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Chorismate mutase and isochorismatase, two potential effectors of the migratory nematode Hirschmanniella oryzae, increase host susceptibility by manipulating secondary metabolite content of rice.

Authors
  • Bauters, Lander1
  • Kyndt, Tina1
  • De Meyer, Tim2
  • Morreel, Kris3, 4
  • Boerjan, Wout3, 4
  • Lefevere, Hannes1
  • Gheysen, Godelieve1
  • 1 Department of Biotechnology, Faculty of Bioscience Engineering, Ghent University, Ghent, Belgium. , (Belgium)
  • 2 Department of Data Analysis and Mathematical Modelling, Faculty of Bioscience Engineering, Ghent University, Ghent, Belgium. , (Belgium)
  • 3 VIB-UGent Center for Plant Systems Biology, Ghent, Belgium. , (Belgium)
  • 4 Department of Plant Biotechnology and Bioinformatics, Faculty of Sciences, Ghent University, Ghent, Belgium. , (Belgium)
Type
Published Article
Journal
Molecular Plant Pathology
Publisher
Wiley (Blackwell Publishing)
Publication Date
Dec 01, 2020
Volume
21
Issue
12
Pages
1634–1646
Identifiers
DOI: 10.1111/mpp.13003
PMID: 33084136
Source
Medline
Keywords
Language
English
License
Unknown

Abstract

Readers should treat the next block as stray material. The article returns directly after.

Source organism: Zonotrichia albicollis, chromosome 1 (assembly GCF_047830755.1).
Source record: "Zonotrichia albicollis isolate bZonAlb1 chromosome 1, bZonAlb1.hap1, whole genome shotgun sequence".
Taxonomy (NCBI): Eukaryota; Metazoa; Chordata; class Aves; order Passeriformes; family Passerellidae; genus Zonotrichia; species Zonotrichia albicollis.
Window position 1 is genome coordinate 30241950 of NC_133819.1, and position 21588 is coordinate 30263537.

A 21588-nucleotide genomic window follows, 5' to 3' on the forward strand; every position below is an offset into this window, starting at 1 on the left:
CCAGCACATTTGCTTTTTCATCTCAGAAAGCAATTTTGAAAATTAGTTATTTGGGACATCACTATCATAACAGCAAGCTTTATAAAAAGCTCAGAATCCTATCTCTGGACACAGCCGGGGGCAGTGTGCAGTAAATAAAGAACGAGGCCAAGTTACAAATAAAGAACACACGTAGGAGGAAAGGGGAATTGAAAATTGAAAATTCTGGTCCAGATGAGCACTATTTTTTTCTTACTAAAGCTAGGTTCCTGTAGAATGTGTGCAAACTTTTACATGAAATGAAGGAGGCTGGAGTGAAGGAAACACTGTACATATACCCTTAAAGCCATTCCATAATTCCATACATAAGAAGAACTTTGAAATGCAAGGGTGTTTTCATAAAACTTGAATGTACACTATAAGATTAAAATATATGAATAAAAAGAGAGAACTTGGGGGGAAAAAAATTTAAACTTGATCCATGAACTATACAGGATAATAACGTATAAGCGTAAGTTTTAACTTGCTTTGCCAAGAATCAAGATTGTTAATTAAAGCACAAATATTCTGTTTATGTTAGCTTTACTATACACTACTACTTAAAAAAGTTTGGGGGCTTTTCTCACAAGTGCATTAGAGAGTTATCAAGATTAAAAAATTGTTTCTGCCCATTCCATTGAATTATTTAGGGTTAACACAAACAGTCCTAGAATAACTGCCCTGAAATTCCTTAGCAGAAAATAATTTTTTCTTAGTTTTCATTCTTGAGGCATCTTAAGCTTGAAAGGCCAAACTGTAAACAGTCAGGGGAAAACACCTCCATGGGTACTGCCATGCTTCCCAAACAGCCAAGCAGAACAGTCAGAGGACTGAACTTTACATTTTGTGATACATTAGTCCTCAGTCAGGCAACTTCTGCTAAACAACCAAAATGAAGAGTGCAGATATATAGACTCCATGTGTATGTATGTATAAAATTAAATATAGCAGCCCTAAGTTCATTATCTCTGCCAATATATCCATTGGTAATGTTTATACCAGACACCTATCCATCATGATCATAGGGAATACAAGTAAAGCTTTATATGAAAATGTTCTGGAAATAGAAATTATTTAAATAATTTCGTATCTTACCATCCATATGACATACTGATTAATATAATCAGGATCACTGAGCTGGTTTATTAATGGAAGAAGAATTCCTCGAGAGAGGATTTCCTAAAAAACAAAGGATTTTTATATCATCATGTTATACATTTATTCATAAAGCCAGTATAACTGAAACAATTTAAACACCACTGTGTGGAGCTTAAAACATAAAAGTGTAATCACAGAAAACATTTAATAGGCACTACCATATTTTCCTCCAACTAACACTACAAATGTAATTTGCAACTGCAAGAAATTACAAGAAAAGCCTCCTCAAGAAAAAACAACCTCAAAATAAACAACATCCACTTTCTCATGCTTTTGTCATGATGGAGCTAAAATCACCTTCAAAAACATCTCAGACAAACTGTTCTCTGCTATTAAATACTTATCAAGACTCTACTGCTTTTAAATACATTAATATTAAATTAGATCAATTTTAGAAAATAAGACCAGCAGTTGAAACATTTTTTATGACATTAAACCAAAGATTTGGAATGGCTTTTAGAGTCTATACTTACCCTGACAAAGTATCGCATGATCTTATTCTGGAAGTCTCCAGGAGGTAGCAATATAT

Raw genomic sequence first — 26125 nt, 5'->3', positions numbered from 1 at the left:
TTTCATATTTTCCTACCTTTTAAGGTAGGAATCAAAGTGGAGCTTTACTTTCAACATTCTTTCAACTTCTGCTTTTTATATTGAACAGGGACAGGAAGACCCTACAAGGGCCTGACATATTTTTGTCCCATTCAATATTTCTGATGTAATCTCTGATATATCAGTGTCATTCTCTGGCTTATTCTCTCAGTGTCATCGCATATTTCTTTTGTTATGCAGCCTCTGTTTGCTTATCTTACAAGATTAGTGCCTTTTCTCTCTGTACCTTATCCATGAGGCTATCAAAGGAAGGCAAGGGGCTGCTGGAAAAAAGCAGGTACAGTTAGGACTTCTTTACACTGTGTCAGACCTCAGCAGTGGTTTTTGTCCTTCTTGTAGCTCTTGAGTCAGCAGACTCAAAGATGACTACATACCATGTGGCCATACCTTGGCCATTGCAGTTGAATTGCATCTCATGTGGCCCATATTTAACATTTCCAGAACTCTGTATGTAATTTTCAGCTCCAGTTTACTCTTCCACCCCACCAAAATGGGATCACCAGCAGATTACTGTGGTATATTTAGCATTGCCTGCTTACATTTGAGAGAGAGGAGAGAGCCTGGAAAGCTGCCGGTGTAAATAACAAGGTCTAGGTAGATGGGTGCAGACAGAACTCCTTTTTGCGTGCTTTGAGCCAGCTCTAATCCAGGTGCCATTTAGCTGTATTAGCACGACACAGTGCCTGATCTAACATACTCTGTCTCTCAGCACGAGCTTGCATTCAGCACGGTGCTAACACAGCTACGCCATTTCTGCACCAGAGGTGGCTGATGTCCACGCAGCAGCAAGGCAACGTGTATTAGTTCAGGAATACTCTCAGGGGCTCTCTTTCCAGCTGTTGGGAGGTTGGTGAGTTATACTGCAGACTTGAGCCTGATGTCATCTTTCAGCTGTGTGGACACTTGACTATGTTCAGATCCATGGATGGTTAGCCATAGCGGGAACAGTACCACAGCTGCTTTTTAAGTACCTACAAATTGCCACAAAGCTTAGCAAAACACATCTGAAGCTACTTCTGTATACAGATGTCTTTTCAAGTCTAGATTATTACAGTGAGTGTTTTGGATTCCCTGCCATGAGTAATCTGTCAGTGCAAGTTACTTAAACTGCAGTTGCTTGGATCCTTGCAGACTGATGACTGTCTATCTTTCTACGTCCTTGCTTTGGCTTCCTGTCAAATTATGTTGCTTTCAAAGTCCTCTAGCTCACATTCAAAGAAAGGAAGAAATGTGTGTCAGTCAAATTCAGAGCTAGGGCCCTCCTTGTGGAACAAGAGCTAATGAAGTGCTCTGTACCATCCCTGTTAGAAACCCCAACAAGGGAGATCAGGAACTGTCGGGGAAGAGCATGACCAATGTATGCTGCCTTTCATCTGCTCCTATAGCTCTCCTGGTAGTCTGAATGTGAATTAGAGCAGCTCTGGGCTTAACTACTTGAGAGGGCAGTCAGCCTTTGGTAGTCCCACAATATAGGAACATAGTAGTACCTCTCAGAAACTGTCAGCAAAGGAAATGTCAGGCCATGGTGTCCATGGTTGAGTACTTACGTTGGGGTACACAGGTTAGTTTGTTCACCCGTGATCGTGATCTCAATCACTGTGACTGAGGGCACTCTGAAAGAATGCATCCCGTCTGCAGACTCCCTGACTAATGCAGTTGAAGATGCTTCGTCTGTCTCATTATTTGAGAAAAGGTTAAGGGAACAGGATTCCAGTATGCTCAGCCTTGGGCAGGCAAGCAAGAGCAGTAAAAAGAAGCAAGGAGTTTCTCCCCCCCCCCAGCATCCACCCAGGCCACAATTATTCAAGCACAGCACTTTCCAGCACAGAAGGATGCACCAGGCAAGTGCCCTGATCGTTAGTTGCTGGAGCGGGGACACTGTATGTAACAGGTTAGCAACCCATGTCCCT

Hirschmanniella oryzae is one of the most devastating nematodes on rice, leading to substantial yield losses. Effector proteins aid the nematode during the infection process by subduing plant defence responses. In this research we characterized two potential H. oryzae effector proteins, chorismate mutase (HoCM) and isochorismatase (HoICM), and investigated their enzymatic activity and their role in plant immunity. Both HoCM and HoICM proved to be enzymatically active in complementation tests in mutant Escherichia coli strains. Infection success by the migratory nematode H. oryzae was significantly higher in transgenic rice lines constitutively expressing HoCM or HoICM. Expression of HoCM, but not HoICM, increased rice susceptibility against the sedentary nematode Meloidogyne graminicola also. Transcriptome and metabolome analyses indicated reductions in secondary metabolites in the transgenic rice plants expressing the potential nematode effectors. The results presented here demonstrate that both HoCM and HoICM suppress the host immune system and that this may be accomplished by lowering secondary metabolite levels in the plant. © 2020 The Authors. Molecular Plant Pathology published by British Society for Plant Pathology and John Wiley & Sons Ltd.

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